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History:

10 days history of progressive paraparesis evolved to paraplegia.
Acute onset of paraparesis initially. Was started on corticosteroids at the referring veterinarian.

Study performed:

Magnetic resonance imaging of the thoracolumbar spine is available for interpretation in multiple planes and sequences pre- and post-contrast administration. Sequences included sagittal STIR, T2, T1, T1+C, T2*, Transverse T2, HASTE, T2*, T1 and T1+C.

T2w sagittal, lumbar spine

HASTE sagittal, lumbar spine

T1w sagittal, pre-contrast

STIR sagittal

T2w transverse

T2*

T1w FS +C

Findings

  • The cranial mesenteric and celiac artery are at the level of L1-L2.
  • At the level of L2-L3, there is focal intramedullary lesion which is centrally located in the spinal cord but extends slightly more so on the right side.
  • This lesion is T2, STIR and T1 hyperintense and surrounded by a hypointense ring on T2 and STIR. There is no significant contrast enhancement noted after gadolinium administration.
  • On the gradient echo sequence there is evidence of magnetic susceptibility artifact associated with part of the lesion.
  • At the level of L1-L2 the intervertebral disc is slightly shorter in height when compared to the adjacent intervertebral discs. Focally the hyperintense signal associated with the CSF and epidural fat is partially disrupted ventrally (image 13/25 on the T2 transverse).
  • Cranial to main lesion, dorsal to L1-L2, there is a mild linear hyperintensity on T2 which is T1 isointense and does not contrast enhance superimposed with the central canal and most appreciated on the sagittal view.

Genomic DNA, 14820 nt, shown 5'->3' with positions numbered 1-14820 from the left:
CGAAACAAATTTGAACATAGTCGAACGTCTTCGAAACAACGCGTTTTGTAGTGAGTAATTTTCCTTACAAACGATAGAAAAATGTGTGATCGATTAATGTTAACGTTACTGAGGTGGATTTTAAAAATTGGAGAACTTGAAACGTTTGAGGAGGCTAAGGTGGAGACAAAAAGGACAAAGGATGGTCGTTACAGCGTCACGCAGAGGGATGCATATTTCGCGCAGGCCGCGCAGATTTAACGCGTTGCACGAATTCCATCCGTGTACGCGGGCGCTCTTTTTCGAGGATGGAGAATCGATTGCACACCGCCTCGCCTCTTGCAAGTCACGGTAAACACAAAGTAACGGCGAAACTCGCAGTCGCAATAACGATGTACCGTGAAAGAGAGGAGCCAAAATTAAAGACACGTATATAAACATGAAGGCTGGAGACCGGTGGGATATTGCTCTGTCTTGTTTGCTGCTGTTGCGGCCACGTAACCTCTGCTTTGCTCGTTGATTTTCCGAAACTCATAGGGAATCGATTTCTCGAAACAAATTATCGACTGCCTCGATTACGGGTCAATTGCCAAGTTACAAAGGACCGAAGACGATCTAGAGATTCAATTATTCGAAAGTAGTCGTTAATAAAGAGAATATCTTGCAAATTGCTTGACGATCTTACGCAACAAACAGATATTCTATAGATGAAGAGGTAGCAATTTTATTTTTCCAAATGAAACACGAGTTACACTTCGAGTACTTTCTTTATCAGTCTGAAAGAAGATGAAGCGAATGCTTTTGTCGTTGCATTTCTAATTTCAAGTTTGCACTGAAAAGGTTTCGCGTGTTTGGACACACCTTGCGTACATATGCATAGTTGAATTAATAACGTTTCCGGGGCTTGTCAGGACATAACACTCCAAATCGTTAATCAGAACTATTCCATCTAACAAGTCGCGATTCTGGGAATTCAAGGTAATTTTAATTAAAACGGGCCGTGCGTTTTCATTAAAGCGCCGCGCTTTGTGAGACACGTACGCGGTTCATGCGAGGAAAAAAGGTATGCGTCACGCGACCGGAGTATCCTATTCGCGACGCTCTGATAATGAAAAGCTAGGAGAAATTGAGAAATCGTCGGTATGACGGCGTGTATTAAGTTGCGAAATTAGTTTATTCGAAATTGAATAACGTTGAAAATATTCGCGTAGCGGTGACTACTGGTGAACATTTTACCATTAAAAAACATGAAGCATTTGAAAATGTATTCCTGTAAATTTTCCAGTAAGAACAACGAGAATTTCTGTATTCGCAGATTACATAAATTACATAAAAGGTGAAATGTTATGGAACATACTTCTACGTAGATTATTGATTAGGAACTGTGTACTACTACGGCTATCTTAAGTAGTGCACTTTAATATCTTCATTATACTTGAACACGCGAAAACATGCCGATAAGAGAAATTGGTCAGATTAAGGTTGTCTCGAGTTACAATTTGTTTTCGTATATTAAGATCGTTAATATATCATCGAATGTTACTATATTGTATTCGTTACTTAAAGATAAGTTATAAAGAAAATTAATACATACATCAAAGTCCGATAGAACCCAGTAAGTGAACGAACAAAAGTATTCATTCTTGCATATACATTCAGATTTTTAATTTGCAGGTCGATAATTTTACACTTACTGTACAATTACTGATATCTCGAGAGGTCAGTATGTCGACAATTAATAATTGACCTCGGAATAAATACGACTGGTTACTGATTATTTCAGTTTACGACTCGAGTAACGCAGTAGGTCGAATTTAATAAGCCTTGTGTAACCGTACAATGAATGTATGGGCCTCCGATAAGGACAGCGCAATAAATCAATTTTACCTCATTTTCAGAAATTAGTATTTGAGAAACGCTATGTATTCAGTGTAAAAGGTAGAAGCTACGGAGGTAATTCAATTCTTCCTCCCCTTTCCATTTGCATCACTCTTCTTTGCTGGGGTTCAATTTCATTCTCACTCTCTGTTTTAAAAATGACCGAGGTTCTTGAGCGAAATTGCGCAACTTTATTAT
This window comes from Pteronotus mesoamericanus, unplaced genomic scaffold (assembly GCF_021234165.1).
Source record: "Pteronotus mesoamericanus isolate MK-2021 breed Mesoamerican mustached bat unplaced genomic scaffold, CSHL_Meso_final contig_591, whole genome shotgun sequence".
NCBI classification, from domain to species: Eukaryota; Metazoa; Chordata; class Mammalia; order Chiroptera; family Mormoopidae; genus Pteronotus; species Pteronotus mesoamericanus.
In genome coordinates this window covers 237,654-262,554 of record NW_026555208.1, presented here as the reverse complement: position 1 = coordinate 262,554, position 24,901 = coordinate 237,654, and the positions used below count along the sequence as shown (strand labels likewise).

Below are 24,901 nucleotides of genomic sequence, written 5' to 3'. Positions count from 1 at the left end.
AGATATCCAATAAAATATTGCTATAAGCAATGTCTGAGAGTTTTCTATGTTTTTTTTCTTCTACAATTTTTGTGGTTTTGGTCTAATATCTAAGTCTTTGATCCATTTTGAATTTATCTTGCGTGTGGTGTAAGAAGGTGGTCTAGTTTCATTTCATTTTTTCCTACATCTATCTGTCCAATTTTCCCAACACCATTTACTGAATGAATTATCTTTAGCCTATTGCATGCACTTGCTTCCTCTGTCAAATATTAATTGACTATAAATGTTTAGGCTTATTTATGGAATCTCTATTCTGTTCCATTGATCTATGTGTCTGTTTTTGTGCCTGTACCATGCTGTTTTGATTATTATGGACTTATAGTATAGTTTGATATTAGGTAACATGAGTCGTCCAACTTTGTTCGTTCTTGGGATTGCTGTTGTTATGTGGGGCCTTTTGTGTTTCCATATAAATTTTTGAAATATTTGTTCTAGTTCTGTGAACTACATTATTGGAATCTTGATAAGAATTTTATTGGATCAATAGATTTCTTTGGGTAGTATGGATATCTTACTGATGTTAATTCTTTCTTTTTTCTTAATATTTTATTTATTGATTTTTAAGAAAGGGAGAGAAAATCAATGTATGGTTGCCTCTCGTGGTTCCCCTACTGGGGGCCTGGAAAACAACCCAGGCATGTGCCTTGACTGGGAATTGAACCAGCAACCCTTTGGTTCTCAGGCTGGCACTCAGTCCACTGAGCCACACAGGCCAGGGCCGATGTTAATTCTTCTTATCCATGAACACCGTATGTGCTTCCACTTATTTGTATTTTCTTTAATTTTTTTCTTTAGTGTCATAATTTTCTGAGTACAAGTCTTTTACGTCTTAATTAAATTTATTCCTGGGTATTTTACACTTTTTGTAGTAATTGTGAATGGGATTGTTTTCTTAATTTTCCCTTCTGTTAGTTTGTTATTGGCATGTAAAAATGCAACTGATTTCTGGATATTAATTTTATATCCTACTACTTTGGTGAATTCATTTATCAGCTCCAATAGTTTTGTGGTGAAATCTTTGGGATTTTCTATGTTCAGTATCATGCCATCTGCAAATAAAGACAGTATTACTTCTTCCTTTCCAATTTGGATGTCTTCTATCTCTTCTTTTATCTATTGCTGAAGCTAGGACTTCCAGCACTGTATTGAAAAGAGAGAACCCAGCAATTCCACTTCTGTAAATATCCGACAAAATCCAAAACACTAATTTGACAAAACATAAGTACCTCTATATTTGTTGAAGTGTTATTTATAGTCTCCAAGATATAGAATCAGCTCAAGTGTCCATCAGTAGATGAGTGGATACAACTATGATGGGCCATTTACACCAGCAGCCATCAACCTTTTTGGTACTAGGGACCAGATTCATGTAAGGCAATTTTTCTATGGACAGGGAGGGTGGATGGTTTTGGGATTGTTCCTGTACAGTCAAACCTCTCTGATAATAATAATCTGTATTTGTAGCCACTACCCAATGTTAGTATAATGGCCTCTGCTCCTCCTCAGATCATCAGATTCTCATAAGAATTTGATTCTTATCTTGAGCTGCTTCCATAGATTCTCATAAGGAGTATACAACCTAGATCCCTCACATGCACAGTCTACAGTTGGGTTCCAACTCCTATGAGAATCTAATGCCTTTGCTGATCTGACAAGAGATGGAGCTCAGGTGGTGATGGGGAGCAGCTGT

Conclusions:

  • Changes at the level of L1-L2 are most consistent for a haemorrhagic intramedullary lesion mostly in the late subacute phase consistent with the 10 days history of neurological signs. It is likely that this is secondary to high velocity disc extrusion at the level of L1-L2 due to its location just dorsal to the disc space and the appearance of the disc space when compared to the remainder of the disc spaces.
  • Secondary syringohydromyelia.
  • Outcome/ Follow up
  • The dog began showing signs of clinical improvement and was discharged home with cage rest, nursing care and medications. The patient was later lost to follow up.
  • Comments: This case is a classic illustration of the appearance of hemorrhagic lesion over time. Given the clinical history of the patient, the lesion’ characteristics corroborate the timing of a late subacute phase.

    References:

Schaller B. State-of-the-art imaging in stroke. Nova Biomedical. (2007) ISBN:1600215009.

Bradley WG. MR appearance of hemorrhage in the brain. Radiology. 1993;189 (1): 15-26.

An, Daegi, Junyong Park, Jong-Il Shin, Hyung-Joong Kim, Dong-In Jung, Ji-Houn Kang, Gonhyung Kim, Dong-Woo Chang, Jung-Hyang Sur, and Mhan-Pyo Yang. 2015. ‘Temporal Evolution of MRI Characteristics in Dogs with Collagenase-Induced Intracerebral Hemorrhage’, Comparative medicine, 65: 517-25.

Grand DJ, Woodfield CA, Mayo-Smith WW. Practical Body MRI: Protocols, Applications and Image Interpretation (Cambridge Medicine). Cambridge University Press. ISBN:1107014042. Leyendecker JR, Brown JJ, Merkle EM. Practical Guide to Abdominal and Pelvic MRI. LWW. ISBN:1605471445.

Linfante I, Llinas RH, Caplan LR et-al. MRI features of intracerebral hemorrhage within 2 hours from symptom onset. Stroke. 1999;30 (11): 2263-7.